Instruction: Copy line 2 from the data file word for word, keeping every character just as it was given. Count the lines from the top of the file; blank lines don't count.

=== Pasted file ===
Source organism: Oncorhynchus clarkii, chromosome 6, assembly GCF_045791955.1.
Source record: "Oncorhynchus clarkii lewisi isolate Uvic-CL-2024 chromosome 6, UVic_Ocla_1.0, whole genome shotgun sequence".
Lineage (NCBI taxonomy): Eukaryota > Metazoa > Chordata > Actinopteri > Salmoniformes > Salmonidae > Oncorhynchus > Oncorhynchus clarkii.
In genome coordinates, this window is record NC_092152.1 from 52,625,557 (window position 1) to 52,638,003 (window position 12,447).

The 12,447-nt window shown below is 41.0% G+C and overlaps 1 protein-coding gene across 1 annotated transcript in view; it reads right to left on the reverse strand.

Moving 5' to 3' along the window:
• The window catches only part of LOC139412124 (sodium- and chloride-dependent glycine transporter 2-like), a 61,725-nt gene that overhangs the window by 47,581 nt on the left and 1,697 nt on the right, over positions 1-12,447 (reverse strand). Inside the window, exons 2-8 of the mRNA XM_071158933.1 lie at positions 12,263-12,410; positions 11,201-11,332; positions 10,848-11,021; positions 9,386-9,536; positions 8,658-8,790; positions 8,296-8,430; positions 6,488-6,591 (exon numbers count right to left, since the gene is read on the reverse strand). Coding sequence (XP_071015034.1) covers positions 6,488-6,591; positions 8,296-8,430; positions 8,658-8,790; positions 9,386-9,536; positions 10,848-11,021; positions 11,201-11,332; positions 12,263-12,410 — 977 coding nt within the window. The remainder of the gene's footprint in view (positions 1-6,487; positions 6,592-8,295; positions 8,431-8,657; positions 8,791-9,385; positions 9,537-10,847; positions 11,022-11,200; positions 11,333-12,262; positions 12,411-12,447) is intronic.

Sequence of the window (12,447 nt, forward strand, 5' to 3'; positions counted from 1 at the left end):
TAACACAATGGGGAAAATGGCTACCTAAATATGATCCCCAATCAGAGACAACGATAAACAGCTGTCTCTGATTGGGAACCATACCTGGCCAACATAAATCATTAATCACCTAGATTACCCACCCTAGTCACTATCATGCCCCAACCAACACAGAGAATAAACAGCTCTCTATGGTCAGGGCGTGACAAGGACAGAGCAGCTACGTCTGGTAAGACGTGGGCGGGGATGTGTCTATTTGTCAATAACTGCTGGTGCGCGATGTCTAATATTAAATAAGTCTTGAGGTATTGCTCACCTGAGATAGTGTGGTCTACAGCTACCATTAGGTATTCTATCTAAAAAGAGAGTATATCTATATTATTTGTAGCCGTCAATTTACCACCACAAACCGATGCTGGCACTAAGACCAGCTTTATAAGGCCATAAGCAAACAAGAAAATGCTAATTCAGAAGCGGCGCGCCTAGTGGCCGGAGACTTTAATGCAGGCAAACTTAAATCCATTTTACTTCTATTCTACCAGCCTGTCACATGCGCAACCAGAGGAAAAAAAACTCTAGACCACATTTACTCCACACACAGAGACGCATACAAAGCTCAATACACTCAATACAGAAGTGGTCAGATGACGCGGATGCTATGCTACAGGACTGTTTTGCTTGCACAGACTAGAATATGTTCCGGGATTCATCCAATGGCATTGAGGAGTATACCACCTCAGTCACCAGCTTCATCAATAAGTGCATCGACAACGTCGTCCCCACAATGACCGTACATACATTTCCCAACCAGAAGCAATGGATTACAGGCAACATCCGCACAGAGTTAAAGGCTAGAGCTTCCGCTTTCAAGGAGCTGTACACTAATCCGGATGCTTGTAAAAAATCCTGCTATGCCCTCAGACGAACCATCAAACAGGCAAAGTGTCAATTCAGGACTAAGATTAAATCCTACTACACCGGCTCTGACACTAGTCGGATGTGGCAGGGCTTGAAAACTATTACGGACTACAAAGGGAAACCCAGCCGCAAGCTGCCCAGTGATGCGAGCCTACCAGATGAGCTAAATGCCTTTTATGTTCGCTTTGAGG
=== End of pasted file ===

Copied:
Source record: "Oncorhynchus clarkii lewisi isolate Uvic-CL-2024 chromosome 6, UVic_Ocla_1.0, whole genome shotgun sequence".